4. Visit Saipan and boob job are two things I'd like to try.

5. When life hands you lemons make lemon meringue pie.

6. Taking long walks with my father most nights is my favorite childhood memory.

7. And as for the weekend, tonight I'm looking forward to traveling to the outerbanks, tomorrow my plans include attending the 36th Annual Hang Gliding Spectacular at Jockey’s Ridge State Park and Kayaking in Manteo and Sunday, I want to relax and swim at our hotel.!

Thursday, May 15, 2008

Mental Health Day

Yesterday was our first day of sunny, warm, not humid weather in over a week. For around 10 days we not so stoically bore rain and high winds. On Monday i was nearly blown over by a gust of wind. Falling terrifies me. I've just spent 2 months with the worst pain of my life because of a fall. I have no wish to repeat the experience. High winds also bring back one of my more embarrassing experiences. The wind blew me over on a busy street in Cape Town. I was walking along a pedestrian mall in Cape Town (OK, I was hobbling along on crutches because my right leg was in an ankle to groin cast), when I arrived at a cross walk. The tall buildings had been providing a wind shield and as I stepped past their protection, the wind picked me up and dropped me down. I was mortified. Have you ever tried getting up from the ground when one leg is stuck straight out and can't be used? Now add high wind gusts. Two large men ended up physically picking me up. All dignity gone for the day. LOL.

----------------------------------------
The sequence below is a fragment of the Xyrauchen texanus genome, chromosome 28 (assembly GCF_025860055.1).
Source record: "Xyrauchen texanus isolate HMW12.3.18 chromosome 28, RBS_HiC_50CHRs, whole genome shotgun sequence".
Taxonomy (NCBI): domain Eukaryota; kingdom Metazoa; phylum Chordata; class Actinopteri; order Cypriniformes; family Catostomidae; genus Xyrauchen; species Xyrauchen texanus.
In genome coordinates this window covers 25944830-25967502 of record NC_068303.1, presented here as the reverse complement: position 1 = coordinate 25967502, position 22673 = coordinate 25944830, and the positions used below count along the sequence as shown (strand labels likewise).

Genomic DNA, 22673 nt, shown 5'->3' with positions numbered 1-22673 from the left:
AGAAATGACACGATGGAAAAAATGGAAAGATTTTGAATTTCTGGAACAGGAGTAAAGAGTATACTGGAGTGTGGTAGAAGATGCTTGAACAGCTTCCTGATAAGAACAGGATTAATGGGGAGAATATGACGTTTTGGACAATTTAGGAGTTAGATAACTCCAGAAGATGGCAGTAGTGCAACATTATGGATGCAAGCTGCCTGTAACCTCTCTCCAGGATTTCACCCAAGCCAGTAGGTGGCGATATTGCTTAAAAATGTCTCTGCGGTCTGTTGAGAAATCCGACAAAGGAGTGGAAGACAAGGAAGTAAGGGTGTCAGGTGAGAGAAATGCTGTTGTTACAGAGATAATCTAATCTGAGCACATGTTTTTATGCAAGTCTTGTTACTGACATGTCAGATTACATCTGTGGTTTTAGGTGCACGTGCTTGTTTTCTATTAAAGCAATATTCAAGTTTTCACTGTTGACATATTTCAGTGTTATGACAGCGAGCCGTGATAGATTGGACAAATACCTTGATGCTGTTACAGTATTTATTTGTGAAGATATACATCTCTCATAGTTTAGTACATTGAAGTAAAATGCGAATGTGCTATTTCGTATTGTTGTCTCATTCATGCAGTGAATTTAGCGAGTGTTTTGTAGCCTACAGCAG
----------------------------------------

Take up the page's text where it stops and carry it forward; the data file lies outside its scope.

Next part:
All in all, the wind, rain and memories made for a lousy week and a bit. Ben has been out of sorts this entire time. Not sure if it is just allergies or the weather, but be that as it may, Ben's perfecting his horrid little pratt routine. Yesterday morning school was not pleasant. I finally gave up teaching and told the kids to sit and read for an hour and journal after each chapter. Halfway into the reading I realized I needed some items for dinner.

That's when i decided to blow off school for the morning. We jumped on our cycles and off we went to the grocery store. I noticed an interesting thing happen as we were cycling along. Ben started cheering up. I know it wasn't the cycling because he'd ridden his bike during the lousy weather. I think it was the sun.